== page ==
Protocols were developed in late 2020 with final sign off from the Marion County Public Health Department, the jurisdiction responsible for the main site of the tournament, on February 1, 2021, when final capacity (25%) for fans was determined based on local epidemiology of SARS-CoV-2. This retrospective cohort study was approved by the Indiana University (IU) institutional review board and followed Strengthening the Reporting of Observational Studies in Epidemiology guidelines for cohort studies.

Testing, social distancing, and masking

The NCAA categorized individuals into tiers based on its COVID-19 Guidance on Multiple Teams in the Same Location [8], derived from DiFiori et al. [9] Tier 1 involved individuals for whom physical distancing and face coverings were not used, including athletes, coaches, medical staff, trainers, and officials. Individuals in Tier 2 came into close contact with Tier 1 individuals but generally maintained physical distance and used face coverings. This included bus drivers, NCAA administrative staff, and event security. Tier 3 individuals provided event services, but they did not come into close contact with Tier 1 individuals. These individuals included housekeeping, catering, and the media. Tier 4 represented fans admitted to the venue but restricted from interacting with Tier 1 individuals. For example, the parents of players were not allowed to have any in-person contact during the tournament.

Table 1 details the mitigation strategies observed during the tournament. Tier 1 individuals were required to test negative for seven consecutive days prior to arrival in Indianapolis. These individuals were isolated upon arrival until they screened negative for SARS-CoV-2 virus twice. Tier 2 individuals were tested upon arrival and placed into quarantine until a single negative result. All individuals were expected to observe universal masking and social distancing throughout the tournament.

Table 1 SARS-CoV-2 infection mitigation strategies implemented for the NCAA Men’s Basketball Tournament held March 18 – April 2, 2021 in Indianapolis, Indiana, USA

All Tier 1 individuals were housed in Marion County, Indiana, within the controlled environment. Tournament buses transported Tier 1 individuals to venues. Tier 1 individuals were not allowed to enter any facilities outside tournament venues, with buses returning to designated hotels in Indianapolis after competition. Each team was housed on a separate floor of a designated hotel, and workout and practice venues were staggered and cleaned between uses, limiting interaction and exposure when not in competition. Players were socially distanced when in transport. Within teams, individuals could interact during meals, practices, workouts, games, and on their hotel floor. When not practicing or competing, individuals observed universal masking.

Indiana University Health, the state’s largest health system with a state-of-the-art clinical laboratory facility and academic medical center in downtown Indianapolis, was responsible for screening and testing individuals in Tiers 1 and 2 daily. All Tier 1 individuals received a daily self-administered, observed anterior nasopharyngeal (NP) swab. Specimens were pooled for analysis in small (N = 5) batches and run 6–8 h after collection. If any specimen returned positive, then all samples in the pool would be tested individually. If the confirmatory test was positive, the individual was presumed positive and placed into isolation. If the individual was asymptomatic, a second test was performed to confirm active infection. Should the second test come back negative, then a third test was performed. The individual remained in isolation until both second and third tests could be analyzed to confirm negative status. Individuals confirmed to be positive were excluded from the rest of the tournament and sent home for the remainder of their quarantine period.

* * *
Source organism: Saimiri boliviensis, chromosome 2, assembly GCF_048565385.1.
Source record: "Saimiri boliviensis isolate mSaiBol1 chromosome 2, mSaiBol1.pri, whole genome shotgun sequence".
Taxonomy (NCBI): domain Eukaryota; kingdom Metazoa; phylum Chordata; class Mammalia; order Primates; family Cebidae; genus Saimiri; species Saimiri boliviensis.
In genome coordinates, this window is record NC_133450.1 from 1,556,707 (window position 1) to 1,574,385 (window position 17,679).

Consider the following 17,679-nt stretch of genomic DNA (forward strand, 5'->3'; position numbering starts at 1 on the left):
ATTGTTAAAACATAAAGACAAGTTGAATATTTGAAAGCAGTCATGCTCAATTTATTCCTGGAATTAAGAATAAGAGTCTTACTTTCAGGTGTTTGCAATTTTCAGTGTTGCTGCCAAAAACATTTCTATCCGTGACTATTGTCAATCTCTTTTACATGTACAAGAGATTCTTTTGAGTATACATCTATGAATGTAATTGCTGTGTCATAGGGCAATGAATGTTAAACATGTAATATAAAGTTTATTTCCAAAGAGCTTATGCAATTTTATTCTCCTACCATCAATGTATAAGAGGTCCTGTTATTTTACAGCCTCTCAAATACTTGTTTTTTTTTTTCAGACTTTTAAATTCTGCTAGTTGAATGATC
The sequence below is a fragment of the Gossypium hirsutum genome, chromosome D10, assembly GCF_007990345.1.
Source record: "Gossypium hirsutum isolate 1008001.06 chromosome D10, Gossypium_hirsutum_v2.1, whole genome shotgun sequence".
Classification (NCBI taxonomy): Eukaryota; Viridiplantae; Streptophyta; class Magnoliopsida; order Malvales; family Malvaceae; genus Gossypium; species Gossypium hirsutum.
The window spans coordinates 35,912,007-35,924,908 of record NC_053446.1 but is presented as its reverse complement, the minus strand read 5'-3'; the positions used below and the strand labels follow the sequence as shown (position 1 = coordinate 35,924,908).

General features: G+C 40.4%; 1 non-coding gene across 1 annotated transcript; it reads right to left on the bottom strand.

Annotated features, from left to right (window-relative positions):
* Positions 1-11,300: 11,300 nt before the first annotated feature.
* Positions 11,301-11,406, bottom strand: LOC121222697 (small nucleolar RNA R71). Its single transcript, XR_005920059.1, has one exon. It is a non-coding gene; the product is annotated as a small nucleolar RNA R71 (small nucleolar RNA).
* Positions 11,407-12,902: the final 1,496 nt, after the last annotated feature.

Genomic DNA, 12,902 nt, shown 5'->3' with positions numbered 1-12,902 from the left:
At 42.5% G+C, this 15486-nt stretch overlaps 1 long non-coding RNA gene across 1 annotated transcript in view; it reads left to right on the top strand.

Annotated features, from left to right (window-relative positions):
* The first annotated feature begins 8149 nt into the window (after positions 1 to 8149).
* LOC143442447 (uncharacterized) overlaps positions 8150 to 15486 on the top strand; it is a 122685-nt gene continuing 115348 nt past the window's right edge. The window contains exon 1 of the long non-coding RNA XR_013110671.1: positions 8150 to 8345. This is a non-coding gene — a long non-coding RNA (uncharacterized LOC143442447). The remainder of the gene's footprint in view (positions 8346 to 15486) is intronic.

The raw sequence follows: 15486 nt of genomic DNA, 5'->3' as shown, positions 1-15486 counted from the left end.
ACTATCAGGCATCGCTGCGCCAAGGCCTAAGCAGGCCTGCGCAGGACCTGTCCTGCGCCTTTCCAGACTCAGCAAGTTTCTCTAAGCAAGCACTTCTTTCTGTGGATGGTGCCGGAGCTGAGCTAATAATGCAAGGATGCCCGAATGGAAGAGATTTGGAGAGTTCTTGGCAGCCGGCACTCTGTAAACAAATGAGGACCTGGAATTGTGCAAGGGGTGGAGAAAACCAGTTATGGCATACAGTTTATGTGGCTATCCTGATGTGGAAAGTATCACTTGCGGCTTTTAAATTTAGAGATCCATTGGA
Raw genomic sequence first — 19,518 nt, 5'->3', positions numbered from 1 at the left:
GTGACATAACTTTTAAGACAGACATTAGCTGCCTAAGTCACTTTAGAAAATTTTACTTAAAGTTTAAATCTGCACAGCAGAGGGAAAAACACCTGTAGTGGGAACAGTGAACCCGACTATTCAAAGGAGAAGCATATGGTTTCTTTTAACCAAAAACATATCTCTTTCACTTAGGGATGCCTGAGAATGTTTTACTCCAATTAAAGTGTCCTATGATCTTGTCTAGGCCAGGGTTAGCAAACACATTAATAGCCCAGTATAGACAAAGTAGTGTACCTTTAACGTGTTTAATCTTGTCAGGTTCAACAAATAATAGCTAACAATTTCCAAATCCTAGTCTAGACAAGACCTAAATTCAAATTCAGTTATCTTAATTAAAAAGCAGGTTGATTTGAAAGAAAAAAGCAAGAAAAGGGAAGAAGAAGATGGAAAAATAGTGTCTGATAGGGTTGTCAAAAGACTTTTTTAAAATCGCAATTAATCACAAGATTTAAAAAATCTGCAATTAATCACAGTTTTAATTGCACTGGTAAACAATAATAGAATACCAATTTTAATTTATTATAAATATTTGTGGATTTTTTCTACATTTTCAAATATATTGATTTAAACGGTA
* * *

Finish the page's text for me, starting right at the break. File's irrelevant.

Laboratory diagnostics were performed using assays with emergency use authorization to detect viral RNA via RT-PCR by IU Health on either the Roche cobas® 8800 System or Roche cobas® Liat® PCR System. Anterior NP swabs were placed in single tubes before being assayed. Most tests were conducted on the Roche cobas® 8800 System. If a screening test was positive, a second test was performed on the Roche cobas® Liat® PCR System. The cobas® SARS-CoV-2 Test performed on the cobas® 8800 System is a single-well dual target assay, which includes both specific detection of SARS-CoV-2 and pan-sarbecovirus detection for the sarbecovirus subgenus family that includes SARS-CoV-2. The test detects the genetic signature (RNA) of the SARS-CoV-2 virus in nasal, nasopharyngeal, and oropharyngeal swab samples.

Individuals at least two weeks post-infection and within 90 days of the first known date of infection were excluded from the daily testing regimen. Any individual with a documented positive SARS-CoV-2 infection after December 5, 2020, was excused from pre-arrival testing requirements.


Our data include longitudinal laboratory tests collected before and during the NCAA tournament for all participating players, staff, and vendors (e.g., bus drivers). History of prior infection and vaccination records were documented using team attestations completed by university health officials, including team doctors. These records were linked to laboratory data using name and date of birth. Out of 2,738 individuals tested on site, 2,660 (97.2%) were matched to attestation records. Individuals were grouped into their respective Tiers based on designations from the NCAA. Data further included the results of genotyping performed by IU Health for each positive PCR result.